Friday, August 17, 2012

Nicholson Baker, Platonic forms, and things I've read aloud lately to rocketlass

{Photo by rocketlass. I'm actually laughing at Wodehouse, not Nicholson Baker, in this photo, but it serves.}

As it's Friday night and I'm in the mood to sit at the piano, I had intended to do little tonight in this space other than share a couple of passages from the essays in Nicholson' Baker's new collection, The Way the World Works. Like this one, from "String," about the street he lived on as child:
Some parts of the Strathallan sidewalk were made of pieces of slate that sloped up and down over the questing roots of elm trees (one had a mortal wound in its trunk out of which flowed, like blood, black sawdust and hundreds of curled-up larvae), and some parts of the sidewalk were made of aged concrete, with seams cut into them so that they would crack neatly whenever a growing tree required it of them. These seams made me think of the molded line running down the middle of a piece of Bazooka bubble gum, which you could buy in a tiny candy store in the basement of an apartment building near where we lived: the silent man there charged a penny for each piece of gum, machine-wrapped in waxed paper with triangular corner folds. It had a comic on an inner sheet that we read with great interest but never laughed at.
The close grain of the memories, the associative leaps, the care in description matched with a deliberate inventiveness of word choice--that is what I love about Nicholson Baker, the sense that everything in the world deserves our attention, especially those parts of it, both physical and verbal, that we barely even bother to notice anymore.

By the time I was a kid, nearly twenty years after Baker, Bazooka was offered in two sizes, a 3-cent or a 5-cent, and also in grape. Grape, though tempting, always led to regret, in strict defiance of a later friend's oft-repeated certainty--known in my circle as Pete's Axiom--that "Whatever can be made grape should be made grape." What hadn't changed in the intervening years was the relationship to the comic wrapped around the gum: slipshod as it was in every respect, from concept to printing, it received our rapt attention nonetheless. Young, we knew little of the world and its infinity of things, so how were we to judge what merited our scrutiny?

The guy who sold us Bazooka was named Earl, and he ran the Bunnyhop Cafe in the New Hope Hotel, a rundown terra-cotta oddity behind our middle school. He was far from silent. Old and round-nosed and laughing, rather, always wearing a floppy fisherman's hat and frequently seen tooling about town in his '54 Plymouth.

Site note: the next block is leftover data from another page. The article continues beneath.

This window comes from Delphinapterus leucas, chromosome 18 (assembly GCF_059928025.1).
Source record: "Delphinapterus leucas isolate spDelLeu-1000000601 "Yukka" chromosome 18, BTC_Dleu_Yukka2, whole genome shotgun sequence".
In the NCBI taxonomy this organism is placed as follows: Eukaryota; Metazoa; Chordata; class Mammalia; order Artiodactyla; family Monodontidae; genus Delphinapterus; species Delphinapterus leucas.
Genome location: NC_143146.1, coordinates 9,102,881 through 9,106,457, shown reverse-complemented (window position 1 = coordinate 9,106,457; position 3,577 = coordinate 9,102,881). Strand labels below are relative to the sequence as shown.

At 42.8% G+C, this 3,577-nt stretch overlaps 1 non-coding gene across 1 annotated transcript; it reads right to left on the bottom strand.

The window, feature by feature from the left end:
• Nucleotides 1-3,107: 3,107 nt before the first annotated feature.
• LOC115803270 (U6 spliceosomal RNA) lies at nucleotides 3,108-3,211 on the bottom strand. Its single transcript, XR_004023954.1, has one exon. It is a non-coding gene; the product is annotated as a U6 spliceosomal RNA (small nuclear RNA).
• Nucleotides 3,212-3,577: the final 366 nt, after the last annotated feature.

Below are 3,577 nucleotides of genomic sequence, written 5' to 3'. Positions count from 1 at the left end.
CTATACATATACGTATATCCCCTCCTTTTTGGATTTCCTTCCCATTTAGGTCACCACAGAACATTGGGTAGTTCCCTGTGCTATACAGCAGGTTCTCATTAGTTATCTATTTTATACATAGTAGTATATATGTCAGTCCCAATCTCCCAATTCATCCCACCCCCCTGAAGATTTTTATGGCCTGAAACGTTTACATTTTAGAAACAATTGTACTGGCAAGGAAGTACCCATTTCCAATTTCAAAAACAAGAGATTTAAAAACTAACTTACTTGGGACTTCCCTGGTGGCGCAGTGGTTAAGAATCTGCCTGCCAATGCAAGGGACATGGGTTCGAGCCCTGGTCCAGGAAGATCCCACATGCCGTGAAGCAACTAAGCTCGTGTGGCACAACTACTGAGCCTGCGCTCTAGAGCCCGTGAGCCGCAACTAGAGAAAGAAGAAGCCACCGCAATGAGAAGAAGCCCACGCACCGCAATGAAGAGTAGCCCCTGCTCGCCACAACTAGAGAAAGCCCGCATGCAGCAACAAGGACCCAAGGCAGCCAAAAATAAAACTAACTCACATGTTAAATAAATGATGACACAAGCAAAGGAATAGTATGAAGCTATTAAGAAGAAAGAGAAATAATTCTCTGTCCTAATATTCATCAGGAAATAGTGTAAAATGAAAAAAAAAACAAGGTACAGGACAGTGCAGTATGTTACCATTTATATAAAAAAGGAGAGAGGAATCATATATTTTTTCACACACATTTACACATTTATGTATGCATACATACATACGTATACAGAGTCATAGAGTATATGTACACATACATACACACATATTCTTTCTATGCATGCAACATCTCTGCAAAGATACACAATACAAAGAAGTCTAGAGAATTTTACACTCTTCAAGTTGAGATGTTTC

And I'd planned to share this one, from the same essay:
Sometimes my mother let me take the spool off the sewing machine and thread the whole living room with it, starting with a small anchor knot on a drawer handle and unreeling it around end tables and doorknobs and lamp bases and rocking-chair arms until everything was interconnected. The only way to get out of the room, after I'd finished its web, was to duck below the thread layer and crawl out.
Such kindly parental indulgence, so well-attuned to the desires of the child, reminds me of Ray Bradbury's stories of his Aunt Neva, who built with him a model of the 1933 Century of Progress Exhibition in the backyard, dressed him (and herself) in costumes, and generally encouraged him to keep imagination's door always propped open.

And I was going to share some bits from my favorite essay in the book, "One Summer," which consists of short, separate paragraphs all starting with the two words of the title. I was going to share only those I read aloud, with giggling joy, to a simultaneously amused and bemused rocketlass last night. Like this one:
One summer my daughter learned how to read the word misunderstanding.
And this one:
One summer I went to Italy with my girlfriend and her family. My girlfriend's uncle brought a set of dissolvable capsules containing foam circus animals. Every night at cocktail hour we dropped one capsule into a glass of water. As each foam leg emerged, we would say, "There's another leg!"
Or this one, which I had trouble reading because laughter--mine--kept interjecting itself: